Modelling and Generating Complex Emergent Behaviour

Author: Kirsty Kitto

Kitto, Kirsty, 2006 Modelling and Generating Complex Emergent Behaviour, Flinders University, School of Chemistry, Physics & Earth Sciences

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Abstract

Despite a general recognition of the importance of complex systems, there is a dearth of general models capable of describing their dynamics. This is attributed to a complexity scale; the models are attempting to describe systems at different parts of the scale and are hence not compatible. We require new models capable of describing complex behaviour at different points of the complexity scale. This work identifies, and proceeds to examine systems at the high end of the complexity scale, those which have not to date been well understood by our current modelling methodology. It is shown that many such models exhibit what might be termed contextual dependency, and that it is precisely this feature which is not well understood by our current modelling methodology. A particular problem is discussed; our apparent inability to generate systems which display high end complexity, exhibited by for example the general failure of strong ALife. A new model, Process Physics, that has been developed at Flinders University is discussed, and arguments are presented that it exhibits high end complexity. The features of this model that lead to its displaying such behaviour are discussed, and the generalisation of this model to a broader range of complex systems is attempted.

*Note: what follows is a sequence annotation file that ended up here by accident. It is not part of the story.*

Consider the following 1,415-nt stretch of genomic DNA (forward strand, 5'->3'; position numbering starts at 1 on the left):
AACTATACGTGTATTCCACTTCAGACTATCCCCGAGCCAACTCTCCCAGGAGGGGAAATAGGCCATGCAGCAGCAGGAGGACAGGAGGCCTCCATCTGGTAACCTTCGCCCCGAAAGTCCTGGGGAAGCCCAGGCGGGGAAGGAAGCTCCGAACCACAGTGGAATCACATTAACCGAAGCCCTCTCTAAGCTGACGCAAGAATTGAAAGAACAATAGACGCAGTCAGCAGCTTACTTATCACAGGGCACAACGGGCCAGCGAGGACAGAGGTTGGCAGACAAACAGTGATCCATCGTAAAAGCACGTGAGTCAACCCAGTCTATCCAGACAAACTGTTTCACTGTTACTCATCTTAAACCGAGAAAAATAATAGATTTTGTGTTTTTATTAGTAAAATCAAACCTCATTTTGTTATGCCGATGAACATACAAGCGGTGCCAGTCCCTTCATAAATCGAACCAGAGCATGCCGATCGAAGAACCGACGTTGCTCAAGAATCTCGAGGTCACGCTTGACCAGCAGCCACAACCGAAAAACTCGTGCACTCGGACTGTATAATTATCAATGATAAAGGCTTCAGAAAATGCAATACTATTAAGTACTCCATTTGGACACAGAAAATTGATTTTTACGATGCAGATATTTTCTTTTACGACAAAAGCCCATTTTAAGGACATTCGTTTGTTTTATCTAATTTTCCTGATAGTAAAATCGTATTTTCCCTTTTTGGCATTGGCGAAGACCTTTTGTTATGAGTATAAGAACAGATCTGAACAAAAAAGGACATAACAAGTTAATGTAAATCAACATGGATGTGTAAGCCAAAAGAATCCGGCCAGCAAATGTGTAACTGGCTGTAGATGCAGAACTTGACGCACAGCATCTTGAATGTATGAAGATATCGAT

Keywords: contextuality,complexity,reductive failure,Process Physics,quantum theories as models of complexity
Subject: Physics thesis

Thesis type: Doctor of Philosophy
Completed: 2006
School: School of Chemical and Physical Sciences
Supervisor: Associate Professor Reginald Thomas Cahill